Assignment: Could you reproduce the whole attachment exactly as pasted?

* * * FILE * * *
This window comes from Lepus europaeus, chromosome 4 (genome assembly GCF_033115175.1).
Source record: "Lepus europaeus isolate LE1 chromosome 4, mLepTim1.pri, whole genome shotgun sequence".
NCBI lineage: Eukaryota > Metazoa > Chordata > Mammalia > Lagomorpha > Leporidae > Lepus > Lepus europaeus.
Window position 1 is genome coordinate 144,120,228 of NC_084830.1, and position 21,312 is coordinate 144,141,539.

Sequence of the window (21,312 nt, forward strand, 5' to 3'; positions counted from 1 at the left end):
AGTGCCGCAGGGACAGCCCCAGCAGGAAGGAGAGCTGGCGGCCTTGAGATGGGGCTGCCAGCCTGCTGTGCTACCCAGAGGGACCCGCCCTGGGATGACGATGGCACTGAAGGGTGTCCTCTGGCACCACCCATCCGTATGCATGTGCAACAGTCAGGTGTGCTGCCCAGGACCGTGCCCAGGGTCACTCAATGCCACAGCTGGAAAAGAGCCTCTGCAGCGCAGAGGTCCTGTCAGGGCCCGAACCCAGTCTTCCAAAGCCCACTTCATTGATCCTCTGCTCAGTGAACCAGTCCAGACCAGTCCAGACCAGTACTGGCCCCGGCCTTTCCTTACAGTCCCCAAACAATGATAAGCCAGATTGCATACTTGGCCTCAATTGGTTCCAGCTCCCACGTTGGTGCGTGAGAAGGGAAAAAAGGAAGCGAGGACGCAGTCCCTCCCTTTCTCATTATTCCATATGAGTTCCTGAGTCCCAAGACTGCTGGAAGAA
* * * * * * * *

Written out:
This window comes from Lepus europaeus, chromosome 4 (genome assembly GCF_033115175.1).
Source record: "Lepus europaeus isolate LE1 chromosome 4, mLepTim1.pri, whole genome shotgun sequence".
NCBI lineage: Eukaryota > Metazoa > Chordata > Mammalia > Lagomorpha > Leporidae > Lepus > Lepus europaeus.
Window position 1 is genome coordinate 144,120,228 of NC_084830.1, and position 21,312 is coordinate 144,141,539.

Sequence of the window (21,312 nt, forward strand, 5' to 3'; positions counted from 1 at the left end):
AGTGCCGCAGGGACAGCCCCAGCAGGAAGGAGAGCTGGCGGCCTTGAGATGGGGCTGCCAGCCTGCTGTGCTACCCAGAGGGACCCGCCCTGGGATGACGATGGCACTGAAGGGTGTCCTCTGGCACCACCCATCCGTATGCATGTGCAACAGTCAGGTGTGCTGCCCAGGACCGTGCCCAGGGTCACTCAATGCCACAGCTGGAAAAGAGCCTCTGCAGCGCAGAGGTCCTGTCAGGGCCCGAACCCAGTCTTCCAAAGCCCACTTCATTGATCCTCTGCTCAGTGAACCAGTCCAGACCAGTCCAGACCAGTACTGGCCCCGGCCTTTCCTTACAGTCCCCAAACAATGATAAGCCAGATTGCATACTTGGCCTCAATTGGTTCCAGCTCCCACGTTGGTGCGTGAGAAGGGAAAAAAGGAAGCGAGGACGCAGTCCCTCCCTTTCTCATTATTCCATATGAGTTCCTGAGTCCCAAGACTGCTGGAAGAA